The "balance point" of a planar area defined by bounding curves is called the center of gravity of the area. When the material covering the area has a constant density throughout, and the formulas for the center of gravity depend purely on the size and shape of the area, the center of gravity is called the centroid of the area. For symmetric geometric figures such as a square, circle or ellipse, the centroid is obviously the center point of the figure.

Centroid of a triangle.

Referring to Figure [tri:fig08] it is intuitively obvious that the triangle will "balance" on some horizontal line at ordinate . The position of this line can be determined by summing the moments, , of infinitesimal rectangles on either side of the line. The value of is the ordinate at which the sum of the moments is equal on both sides of the line. The usual method for determining is to use integral calculus and the actual derivation is included as the exploration tricent.html. The derivation shows that the line is one-third of the distance from the base of the triangle to the apex, and the coordinates of the centroid, P, of the triangle are given by

where , and are the coordinates of the triangle's vertex points. The centroid point coordinates can be determined by intersecting a pair of lines offset from the sides of the triangle one-third of the distance from the side towards the opposite vertex.

The medians of a triangle are the lines connecting the vertices to the midpoints of the opposite sides. The medians taken in pairs intersect in coincident points, and the point is the centroid of the triangle as is shown by the following Descarta2D commands:

Clear[x1,y1,x2,y2,x3,y3];

p1=Point2D[{x1,y1}];

p2=Point2D[{x2,y2}];

p3=Point2D[{x3,y3}];

pt1=Point2D[Line2D[p1,Point2D[p2,p3]],

Line2D[p2,Point2D[p1,p3]]]//Simplify

Example: Find the centroid of the triangle whose vertices are (-2,-1), (3,1), and (0,2). Show by plotting that the medians intersect at the centroid.

Solution: The Descarta2D function Point2D[triangle,Centroid2D] returns the centroid point of a triangle.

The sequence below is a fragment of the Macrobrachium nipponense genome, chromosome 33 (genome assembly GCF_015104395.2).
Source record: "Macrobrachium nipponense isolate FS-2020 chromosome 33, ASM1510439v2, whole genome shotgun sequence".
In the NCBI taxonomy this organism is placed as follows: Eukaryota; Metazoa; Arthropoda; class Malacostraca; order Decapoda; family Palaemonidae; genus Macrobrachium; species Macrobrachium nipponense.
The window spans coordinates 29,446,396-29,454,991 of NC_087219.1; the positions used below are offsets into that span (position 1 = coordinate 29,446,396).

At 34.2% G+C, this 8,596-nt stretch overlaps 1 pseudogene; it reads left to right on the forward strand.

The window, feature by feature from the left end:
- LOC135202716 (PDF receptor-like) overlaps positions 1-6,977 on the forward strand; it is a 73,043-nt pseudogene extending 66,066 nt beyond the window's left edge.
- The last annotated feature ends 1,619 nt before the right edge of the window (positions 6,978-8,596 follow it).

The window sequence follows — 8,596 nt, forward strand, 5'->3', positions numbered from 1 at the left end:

t1=Triangle2D[{-2,-1},{3,1},{0,2}];

pt=Point2D[t1,Centroid2D]

{c1,c2,c3}={{-2,-1},{3,1},{0,2}};

s12=Segment2D[c1,c2];

s13=Segment2D[c1,c3];

s23=Segment2D[c2,c3];

m1=Segment2D[Point2D[c1],Point2D[s23]];

m2=Segment2D[Point2D[c2],Point2D[s13]];

m3=Segment2D[Point2D[c3],Point2D[s12]];

Sketch2D[{t1,pt,m1,m2,m3}]

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Circumscribed Circle [Top]

A circle passing through the three vertex points of a triangle is said to be circumscribed about the triangle. We have already provided in a previous chapter the equation of a circle passing through three points. Since the sides of the triangle are chords of the circle, and the perpendicular bisectors of the chords of a circle intersect at the center point, the center of the circumscribed circle is the intersection point of the perpendicular bisectors of the triangle's sides taken in pairs.

Example: Find the circle circumscribing the triangle whose vertices are (1,2), (-2,4) and (-3,1). Show by plotting that the perpendicular bisectors of the sides of the triangle intersect at the center point of the circumscribed circle.

Solution: The function Circle2D[triangle,Circumscribed2D] returns the circle that circumscribes the triangle.

p1=Point2D[{1,2}];

p2=Point2D[{-2,4}];

p3=Point2D[{-3,1}];

t1=Triangle2D[p1,p2,p3];

c1=Circle2D[t1,Circumscribed2D] //N

Sketch2D[{p1,p2,p3,t1,c1,Point2D[c1],

Line2D[p1,p2,Perpendicular2D],